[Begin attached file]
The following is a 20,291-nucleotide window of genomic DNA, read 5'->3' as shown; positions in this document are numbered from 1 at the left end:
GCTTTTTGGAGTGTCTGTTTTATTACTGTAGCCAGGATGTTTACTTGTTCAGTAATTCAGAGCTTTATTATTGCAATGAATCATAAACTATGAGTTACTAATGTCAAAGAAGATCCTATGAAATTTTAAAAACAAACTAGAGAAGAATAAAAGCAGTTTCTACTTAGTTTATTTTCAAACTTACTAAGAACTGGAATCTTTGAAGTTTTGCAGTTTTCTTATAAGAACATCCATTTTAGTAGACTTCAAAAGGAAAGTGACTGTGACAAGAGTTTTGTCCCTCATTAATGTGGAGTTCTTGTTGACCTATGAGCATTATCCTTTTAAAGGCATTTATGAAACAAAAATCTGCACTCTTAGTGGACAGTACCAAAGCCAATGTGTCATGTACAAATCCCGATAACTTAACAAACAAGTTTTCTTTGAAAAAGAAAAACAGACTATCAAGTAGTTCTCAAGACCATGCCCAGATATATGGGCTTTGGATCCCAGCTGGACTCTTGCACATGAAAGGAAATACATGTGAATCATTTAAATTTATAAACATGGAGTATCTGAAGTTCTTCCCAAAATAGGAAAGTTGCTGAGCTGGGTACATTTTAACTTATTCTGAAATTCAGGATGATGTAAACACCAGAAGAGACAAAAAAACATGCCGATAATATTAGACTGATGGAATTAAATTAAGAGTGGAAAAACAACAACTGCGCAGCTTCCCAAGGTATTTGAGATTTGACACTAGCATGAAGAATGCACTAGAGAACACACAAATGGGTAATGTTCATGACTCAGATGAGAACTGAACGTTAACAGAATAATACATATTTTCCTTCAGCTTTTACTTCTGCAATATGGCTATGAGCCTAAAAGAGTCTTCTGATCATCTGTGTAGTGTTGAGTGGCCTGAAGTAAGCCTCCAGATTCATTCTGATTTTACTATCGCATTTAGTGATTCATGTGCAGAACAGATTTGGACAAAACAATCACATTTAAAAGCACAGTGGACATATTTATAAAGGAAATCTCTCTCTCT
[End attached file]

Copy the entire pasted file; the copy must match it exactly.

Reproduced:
The following is a 20,291-nucleotide window of genomic DNA, read 5'->3' as shown; positions in this document are numbered from 1 at the left end:
GCTTTTTGGAGTGTCTGTTTTATTACTGTAGCCAGGATGTTTACTTGTTCAGTAATTCAGAGCTTTATTATTGCAATGAATCATAAACTATGAGTTACTAATGTCAAAGAAGATCCTATGAAATTTTAAAAACAAACTAGAGAAGAATAAAAGCAGTTTCTACTTAGTTTATTTTCAAACTTACTAAGAACTGGAATCTTTGAAGTTTTGCAGTTTTCTTATAAGAACATCCATTTTAGTAGACTTCAAAAGGAAAGTGACTGTGACAAGAGTTTTGTCCCTCATTAATGTGGAGTTCTTGTTGACCTATGAGCATTATCCTTTTAAAGGCATTTATGAAACAAAAATCTGCACTCTTAGTGGACAGTACCAAAGCCAATGTGTCATGTACAAATCCCGATAACTTAACAAACAAGTTTTCTTTGAAAAAGAAAAACAGACTATCAAGTAGTTCTCAAGACCATGCCCAGATATATGGGCTTTGGATCCCAGCTGGACTCTTGCACATGAAAGGAAATACATGTGAATCATTTAAATTTATAAACATGGAGTATCTGAAGTTCTTCCCAAAATAGGAAAGTTGCTGAGCTGGGTACATTTTAACTTATTCTGAAATTCAGGATGATGTAAACACCAGAAGAGACAAAAAAACATGCCGATAATATTAGACTGATGGAATTAAATTAAGAGTGGAAAAACAACAACTGCGCAGCTTCCCAAGGTATTTGAGATTTGACACTAGCATGAAGAATGCACTAGAGAACACACAAATGGGTAATGTTCATGACTCAGATGAGAACTGAACGTTAACAGAATAATACATATTTTCCTTCAGCTTTTACTTCTGCAATATGGCTATGAGCCTAAAAGAGTCTTCTGATCATCTGTGTAGTGTTGAGTGGCCTGAAGTAAGCCTCCAGATTCATTCTGATTTTACTATCGCATTTAGTGATTCATGTGCAGAACAGATTTGGACAAAACAATCACATTTAAAAGCACAGTGGACATATTTATAAAGGAAATCTCTCTCTCT